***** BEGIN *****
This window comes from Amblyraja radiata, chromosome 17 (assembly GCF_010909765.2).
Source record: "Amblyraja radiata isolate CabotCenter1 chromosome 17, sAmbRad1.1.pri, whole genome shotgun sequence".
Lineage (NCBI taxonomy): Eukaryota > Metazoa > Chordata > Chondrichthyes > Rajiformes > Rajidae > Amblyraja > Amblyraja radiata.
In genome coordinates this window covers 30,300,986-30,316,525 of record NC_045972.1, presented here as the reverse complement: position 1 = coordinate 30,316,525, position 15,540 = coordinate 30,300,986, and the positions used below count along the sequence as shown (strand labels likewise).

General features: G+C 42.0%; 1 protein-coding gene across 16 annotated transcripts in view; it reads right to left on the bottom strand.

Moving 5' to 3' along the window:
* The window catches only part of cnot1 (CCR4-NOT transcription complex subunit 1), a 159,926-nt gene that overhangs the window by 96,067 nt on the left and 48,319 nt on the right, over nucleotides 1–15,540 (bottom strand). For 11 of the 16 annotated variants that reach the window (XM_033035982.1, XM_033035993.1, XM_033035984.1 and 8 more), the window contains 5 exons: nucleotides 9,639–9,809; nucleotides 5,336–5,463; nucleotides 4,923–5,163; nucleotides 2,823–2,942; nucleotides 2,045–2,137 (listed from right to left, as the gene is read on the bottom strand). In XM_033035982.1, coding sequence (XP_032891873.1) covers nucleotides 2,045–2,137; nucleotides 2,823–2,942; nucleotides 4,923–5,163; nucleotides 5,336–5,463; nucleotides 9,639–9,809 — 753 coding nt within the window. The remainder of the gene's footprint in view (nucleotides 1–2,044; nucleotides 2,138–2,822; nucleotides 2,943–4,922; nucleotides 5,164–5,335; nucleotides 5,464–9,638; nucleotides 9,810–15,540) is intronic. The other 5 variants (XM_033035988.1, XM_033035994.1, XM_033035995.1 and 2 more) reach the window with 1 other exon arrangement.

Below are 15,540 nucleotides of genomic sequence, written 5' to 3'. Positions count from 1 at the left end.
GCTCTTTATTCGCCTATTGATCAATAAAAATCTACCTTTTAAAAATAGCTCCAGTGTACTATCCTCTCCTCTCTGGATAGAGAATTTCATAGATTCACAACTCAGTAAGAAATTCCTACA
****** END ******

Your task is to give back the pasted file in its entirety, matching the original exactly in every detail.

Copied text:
This window comes from Amblyraja radiata, chromosome 17 (assembly GCF_010909765.2).
Source record: "Amblyraja radiata isolate CabotCenter1 chromosome 17, sAmbRad1.1.pri, whole genome shotgun sequence".
Lineage (NCBI taxonomy): Eukaryota > Metazoa > Chordata > Chondrichthyes > Rajiformes > Rajidae > Amblyraja > Amblyraja radiata.
In genome coordinates this window covers 30,300,986-30,316,525 of record NC_045972.1, presented here as the reverse complement: position 1 = coordinate 30,316,525, position 15,540 = coordinate 30,300,986, and the positions used below count along the sequence as shown (strand labels likewise).

General features: G+C 42.0%; 1 protein-coding gene across 16 annotated transcripts in view; it reads right to left on the bottom strand.

Moving 5' to 3' along the window:
* The window catches only part of cnot1 (CCR4-NOT transcription complex subunit 1), a 159,926-nt gene that overhangs the window by 96,067 nt on the left and 48,319 nt on the right, over nucleotides 1–15,540 (bottom strand). For 11 of the 16 annotated variants that reach the window (XM_033035982.1, XM_033035993.1, XM_033035984.1 and 8 more), the window contains 5 exons: nucleotides 9,639–9,809; nucleotides 5,336–5,463; nucleotides 4,923–5,163; nucleotides 2,823–2,942; nucleotides 2,045–2,137 (listed from right to left, as the gene is read on the bottom strand). In XM_033035982.1, coding sequence (XP_032891873.1) covers nucleotides 2,045–2,137; nucleotides 2,823–2,942; nucleotides 4,923–5,163; nucleotides 5,336–5,463; nucleotides 9,639–9,809 — 753 coding nt within the window. The remainder of the gene's footprint in view (nucleotides 1–2,044; nucleotides 2,138–2,822; nucleotides 2,943–4,922; nucleotides 5,164–5,335; nucleotides 5,464–9,638; nucleotides 9,810–15,540) is intronic. The other 5 variants (XM_033035988.1, XM_033035994.1, XM_033035995.1 and 2 more) reach the window with 1 other exon arrangement.

Below are 15,540 nucleotides of genomic sequence, written 5' to 3'. Positions count from 1 at the left end.
GCTCTTTATTCGCCTATTGATCAATAAAAATCTACCTTTTAAAAATAGCTCCAGTGTACTATCCTCTCCTCTCTGGATAGAGAATTTCATAGATTCACAACTCAGTAAGAAATTCCTACA